For someone who never enjoyed a cup of coffee until he was 37, David Evans is doing pretty well in the coffee culture scene.
Evans, the owner of The Stick in the Mud, said when he finally had a cup of coffee made with care, attention and good beans, he was hooked.
The Stick, as it is referred to locally, is a gathering spot for those who enjoy their java. Located in a bit of a hole-in-the-wall, the Stick has been gathering steam for six years despite its location on Eustace Road. It has loyal customers who start their day with a coffee, latte, or whatever type of caffeine gets them jacked for the day.
“I think we’re doing something different and people are willing to walk a block-and-a-half,” said Evans. “This ‘terrible’ site is a great site.”
Evans said a friend told him the site could be the best location or the worst. Well, it hasn’t proven to be the worst.
Evans spent a lot of years doing other things. he worked in software development, radio, communication, landscaping and all kinds of other weird things. He has a degree in communications and knows how to market. He knows from radio that you need to keep changing things up to make it just a little different. He went from buying beans to roasting his own, expanding on his concept slowly but surely. He took courses, travelled, networked, learned what he needed to know and grew his business. All of this earned him a diverse customer base who arrive in stollers and scooters.
This year Evans bought a Guatemalan coffee grower’s entire crop. His friend and coffee broker, Edwin Martinez from Bellingham, introduced him to an independent coffee farm. Aurelio Villatoro has a small coffee farm called Las Lomas and this year he grew a little over 3,000 pounds of coffee. That’s 19 sacks worth. It’s all a part of Evans’ attempt to complete the circle of coffee from farmer to drinker… from seed to cup.
“There is a disconnect between the seed and the cup,” said Evans. “Coffee is the most handled product in the world, the most traded.” He scoops up a handful of unroasted beans to emphasize that each bean in touched by human hands.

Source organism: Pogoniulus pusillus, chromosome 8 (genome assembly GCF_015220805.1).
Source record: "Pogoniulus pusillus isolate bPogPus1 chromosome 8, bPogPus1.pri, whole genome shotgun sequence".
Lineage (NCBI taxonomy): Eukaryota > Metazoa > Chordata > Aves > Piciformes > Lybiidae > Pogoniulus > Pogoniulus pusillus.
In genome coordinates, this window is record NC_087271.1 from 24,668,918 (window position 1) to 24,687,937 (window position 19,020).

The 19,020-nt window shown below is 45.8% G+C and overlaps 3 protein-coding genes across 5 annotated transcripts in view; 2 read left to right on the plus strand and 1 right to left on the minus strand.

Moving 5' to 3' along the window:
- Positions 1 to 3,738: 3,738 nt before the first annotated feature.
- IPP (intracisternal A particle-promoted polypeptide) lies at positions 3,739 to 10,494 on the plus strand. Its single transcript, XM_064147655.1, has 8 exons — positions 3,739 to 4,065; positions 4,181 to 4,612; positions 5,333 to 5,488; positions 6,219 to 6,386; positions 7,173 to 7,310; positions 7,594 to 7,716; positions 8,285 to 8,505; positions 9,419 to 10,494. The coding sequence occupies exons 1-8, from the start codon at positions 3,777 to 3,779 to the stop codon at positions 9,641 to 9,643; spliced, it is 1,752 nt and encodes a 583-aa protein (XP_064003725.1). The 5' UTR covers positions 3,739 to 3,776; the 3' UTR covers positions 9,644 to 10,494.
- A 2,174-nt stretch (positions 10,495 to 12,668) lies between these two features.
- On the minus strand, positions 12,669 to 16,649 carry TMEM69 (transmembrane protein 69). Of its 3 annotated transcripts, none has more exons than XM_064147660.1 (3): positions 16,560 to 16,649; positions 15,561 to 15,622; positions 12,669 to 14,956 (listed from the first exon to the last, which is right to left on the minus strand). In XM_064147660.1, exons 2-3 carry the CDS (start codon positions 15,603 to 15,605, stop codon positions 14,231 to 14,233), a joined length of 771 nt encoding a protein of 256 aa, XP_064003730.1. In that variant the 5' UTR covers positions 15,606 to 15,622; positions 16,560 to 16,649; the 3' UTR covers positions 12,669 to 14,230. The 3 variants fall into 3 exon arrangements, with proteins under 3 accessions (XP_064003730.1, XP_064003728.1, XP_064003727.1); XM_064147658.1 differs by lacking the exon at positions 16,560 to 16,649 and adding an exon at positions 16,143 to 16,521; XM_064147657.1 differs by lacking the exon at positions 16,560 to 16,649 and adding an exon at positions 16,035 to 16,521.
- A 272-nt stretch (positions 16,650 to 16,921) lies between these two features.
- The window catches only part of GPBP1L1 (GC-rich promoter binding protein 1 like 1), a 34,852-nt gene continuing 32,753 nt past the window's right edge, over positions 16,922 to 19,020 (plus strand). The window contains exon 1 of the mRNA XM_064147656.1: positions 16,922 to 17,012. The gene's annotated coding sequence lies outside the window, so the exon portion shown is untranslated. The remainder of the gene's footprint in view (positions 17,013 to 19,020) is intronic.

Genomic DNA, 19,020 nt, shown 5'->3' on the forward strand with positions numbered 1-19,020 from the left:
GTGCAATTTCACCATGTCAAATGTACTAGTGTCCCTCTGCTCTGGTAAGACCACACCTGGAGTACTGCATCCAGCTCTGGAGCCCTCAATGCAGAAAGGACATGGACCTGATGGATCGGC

His long term goal is to forge a stronger bond with the Guatemalan family and send his employees to the coffee farm for a week to gain awareness and respect for the farmer and the beans.
“I want them to know what it takes to get a cup of coffee.”
He wants to bring the Villatoro family to Sooke because he said they have no idea what happens here.
“My goal is to let them know what we want in a cup of coffee,” said Evans. He also wants to give the farmer a steady income.
Recently the Stick hired a baker to provide baked goods for themselves as well as to the Sooke River Store, all GMO free with good ingredients.
“It’s mostly treats — healthy treats, real products.”
The Stick is currently testing the market to see what customers want. Do they want GMO-free products, organic milk, gluten free products? A decision will be made soon, to coincide with the 6th anniversary.
“Something about GMO just bugs me,” said Evans. “There is no GMO labelling in Canada and we have to end up being pro-active in everything. The government relies on the consumer to have this broad knowledge.”
On Friday nights, there is usually some music playing at the Stick, they’re calling it Night Stick. It’s alcohol free and there is a small menu of items such as pizza to go along with the coffee/tea offerings. The walls in the Stick are a rotating art gallery with paintings selected by Elizabeth Tanner from the South Shore Gallery just around the corner. It’s kind of a neighbourhood thing said Evans.
The sixth anniversary shindig, Stick Fest takes place on July 7 around noon. Lots happening in the two courtyards, including stuff for the little ones, said Evans.
So what’s with all the Volkswagens toy cars around the place?
Evans said his first vehicle was a ‘62 VW and he’s had about two dozen since then.
“There’s no significance, it’s just an iconic symbol.”